feel confident their team will stay in town, while other cities show little interest in the franchise they have. Pair all of that with the ever-growing list of alternatives for entertainment in a digital age, and the ratings juggernaut began to show a wobble during the 2016 season that launched a fleet of think-pieces pondering what’s going wrong with the NFL. Does any of this sound familiar, racing fans? It has been a long while since horse racing occupied the national consciousness to a degree anywhere close to the NFL’s market share today, but there is always something to be learned from observing one’s contemporaries. Professional football's status as a potential collapsing supernova is a road our sport has already been down, but how the NFL handles the various fires it needs to put out is still a worthwhile case study for horse racing’s decision-makers to keep the sport from continued marginalization. The issues are not apples-to-apples, but as I laid out, the two sports have more in common than meets the eye. I was recently reading the book “But What If We’re Wrong?” by Chuck Klosterman, which examines how we look back on history, and what parts of it survive to become part of the canon of a particular topic. Then, he uses that baseline to ponder what parts of today’s culture decades and 11 • Arabian Finish Line • March 2017

centuries from now. Klosterman dedicates an entire chapter to the NFL, and how history will remember it, given the fairly recent breakthroughs regarding the longterm health of players and how the risk of serious debilitating injury will be accepted by the mainstream ultracasual fan, now that the sport is being marketed beyond the hardcore base. Could a sport built around inherent danger (and plagued by all the other things I listed) sustain itself long-term in its current form when the people watching are not there for the danger? Horse racing, of course, is not built around aggression toward competitors like football, but the element of risk for the human and equine athlete is there every time a foot goes in the irons (along with all the other things I listed). Nobody’s there to see it, but the ground can hit as hard and do as much long-term damage as any linebacker. Klosterman presents two popular theories for the future of football, along with the author’s own, and none of them say “yes.” The theory I found to be of the most interest came from noted football historian Michael MacCambridge, which suggests that football will survive, but not in it’s current form. Following is a passage from “But What If We’re Wrong?” explaining the theory:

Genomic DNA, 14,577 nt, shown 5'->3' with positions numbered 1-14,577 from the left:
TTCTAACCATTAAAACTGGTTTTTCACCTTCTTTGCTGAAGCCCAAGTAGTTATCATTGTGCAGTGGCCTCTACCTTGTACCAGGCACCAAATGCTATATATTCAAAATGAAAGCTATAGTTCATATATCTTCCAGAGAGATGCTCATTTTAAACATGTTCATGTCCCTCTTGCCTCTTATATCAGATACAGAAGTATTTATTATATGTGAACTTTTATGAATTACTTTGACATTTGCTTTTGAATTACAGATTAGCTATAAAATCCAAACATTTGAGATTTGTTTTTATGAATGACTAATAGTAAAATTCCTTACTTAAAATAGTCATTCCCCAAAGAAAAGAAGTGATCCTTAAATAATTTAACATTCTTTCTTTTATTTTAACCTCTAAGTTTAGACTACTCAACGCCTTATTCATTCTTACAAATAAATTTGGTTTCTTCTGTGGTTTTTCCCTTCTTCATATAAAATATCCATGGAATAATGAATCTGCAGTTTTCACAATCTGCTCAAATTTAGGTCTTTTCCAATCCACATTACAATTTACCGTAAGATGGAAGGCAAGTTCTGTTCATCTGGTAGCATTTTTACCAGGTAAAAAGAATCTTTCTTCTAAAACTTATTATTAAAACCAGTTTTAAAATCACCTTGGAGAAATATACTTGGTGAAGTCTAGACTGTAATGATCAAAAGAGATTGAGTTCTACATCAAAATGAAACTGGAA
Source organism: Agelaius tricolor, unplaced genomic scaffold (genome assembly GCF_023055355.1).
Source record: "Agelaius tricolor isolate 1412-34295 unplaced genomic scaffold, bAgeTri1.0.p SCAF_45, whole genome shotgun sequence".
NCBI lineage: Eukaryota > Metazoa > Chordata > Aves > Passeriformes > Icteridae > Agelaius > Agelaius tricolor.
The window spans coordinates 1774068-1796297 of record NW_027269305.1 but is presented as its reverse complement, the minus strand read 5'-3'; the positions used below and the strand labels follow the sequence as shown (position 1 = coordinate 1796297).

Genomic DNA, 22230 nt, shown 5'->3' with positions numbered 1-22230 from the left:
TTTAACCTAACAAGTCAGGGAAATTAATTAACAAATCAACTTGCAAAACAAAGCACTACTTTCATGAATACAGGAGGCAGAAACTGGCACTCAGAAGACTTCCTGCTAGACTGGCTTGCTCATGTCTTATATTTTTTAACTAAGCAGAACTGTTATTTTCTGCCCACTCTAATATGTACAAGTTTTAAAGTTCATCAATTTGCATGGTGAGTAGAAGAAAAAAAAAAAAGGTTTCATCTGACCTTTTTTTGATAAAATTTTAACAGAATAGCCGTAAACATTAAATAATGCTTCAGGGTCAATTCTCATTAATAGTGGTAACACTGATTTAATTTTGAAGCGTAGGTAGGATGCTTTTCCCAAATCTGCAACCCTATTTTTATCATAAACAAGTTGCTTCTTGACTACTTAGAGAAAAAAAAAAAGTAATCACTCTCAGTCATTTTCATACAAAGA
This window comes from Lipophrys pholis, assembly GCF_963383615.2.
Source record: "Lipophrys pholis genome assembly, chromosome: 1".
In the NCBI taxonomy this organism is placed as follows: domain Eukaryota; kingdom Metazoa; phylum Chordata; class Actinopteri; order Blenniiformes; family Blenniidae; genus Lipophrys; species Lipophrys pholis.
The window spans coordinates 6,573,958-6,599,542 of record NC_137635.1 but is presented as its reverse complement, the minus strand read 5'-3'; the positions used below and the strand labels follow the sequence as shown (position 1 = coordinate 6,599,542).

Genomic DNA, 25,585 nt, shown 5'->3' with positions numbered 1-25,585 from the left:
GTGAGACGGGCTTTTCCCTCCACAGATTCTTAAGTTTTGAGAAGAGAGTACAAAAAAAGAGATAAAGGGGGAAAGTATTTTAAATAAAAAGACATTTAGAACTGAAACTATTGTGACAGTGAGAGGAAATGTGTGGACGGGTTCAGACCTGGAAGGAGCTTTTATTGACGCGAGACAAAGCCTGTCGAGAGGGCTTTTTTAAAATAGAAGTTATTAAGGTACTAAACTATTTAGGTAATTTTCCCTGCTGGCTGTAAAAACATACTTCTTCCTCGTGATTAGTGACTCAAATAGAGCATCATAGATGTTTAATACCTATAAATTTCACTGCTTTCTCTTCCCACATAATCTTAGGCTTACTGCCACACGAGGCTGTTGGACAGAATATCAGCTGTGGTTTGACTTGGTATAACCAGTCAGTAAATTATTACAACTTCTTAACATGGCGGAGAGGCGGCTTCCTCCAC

“The less incendiary take on football's future suggests that it will continue, but in a different shape. It becomes a regional sport, primarily confined to places where football is ingrained in the day-to-day culture (Florida, Texas, etc.). Its fan base resembles that of contemporary boxing—rich people watching poor people play a game they would never play themselves. The NFL persists through sheer social pervasiveness—a system that's too big to fail and too economically essential to too many micro-economies. “The game itself is altered for safety. ‘As a natural optimist who loves football, I can only really give one answer to this question, and the answer is yes. I believe that football can and will still have a significant place in American culture in a hundred years,’ says Michael MacCambridge, author of the comprehensive NFL history America's Game. ‘That said, I suspect it will be a less violent game than it has been in the past. And this would be in line with the changes throughout American spectator sports—and society at large—over the previous century. In the 19th century, in baseball, you could throw a runner out on his way to first merely by pegging him in the back with the ball while he was hurrying down the first-base line. That age of bare-knuckles boxing and cockfighting and football as organized

mayhem eventually changed to reflect the sensibilities of the modern era. So football will continue to change over the next century, and so will protective football equipment.”

My favorite stories to read and write are the ones where the mood stays light, and it takes a lot for me to get bold enough to venture into the investigative realm.

Does any of this sound familiar, racing fans?

That said, I realize failing to address the herd of elephants in the room only leads to broken furniture - or in this case, a regional sport, primarily confined to places where the game is ingrained in the day-to-day culture, where its fan base resembles that of contemporary boxing—rich people watching poor people play a game they would never play themselves.

Much of the discussion in the preceding paragraphs has been about athlete safety, but consider the racing industry’s dialogue over the past decade – Would it be that difficult to Mad-Lib phrases like “drugs,” “marketing,” “cooperation,” or “decent business practices” into that passage and end up with something that looked awfully similar? I attended this year’s Eclipse Awards, and one of the common themes among several acceptance speeches was an urging toward media producers and consumers to stop putting a focus on unflattering topics, one calling them “scandal of the week” stories, like when a trainer gets popped for a drug overage. Instead of expressing a desire to address and correct problem areas, I heard industry leaders, even some in the media itself, condone pushing those uncomfortable things to the side and focusing on the good the sport can do. I’ll admit, I myself am a “features” guy.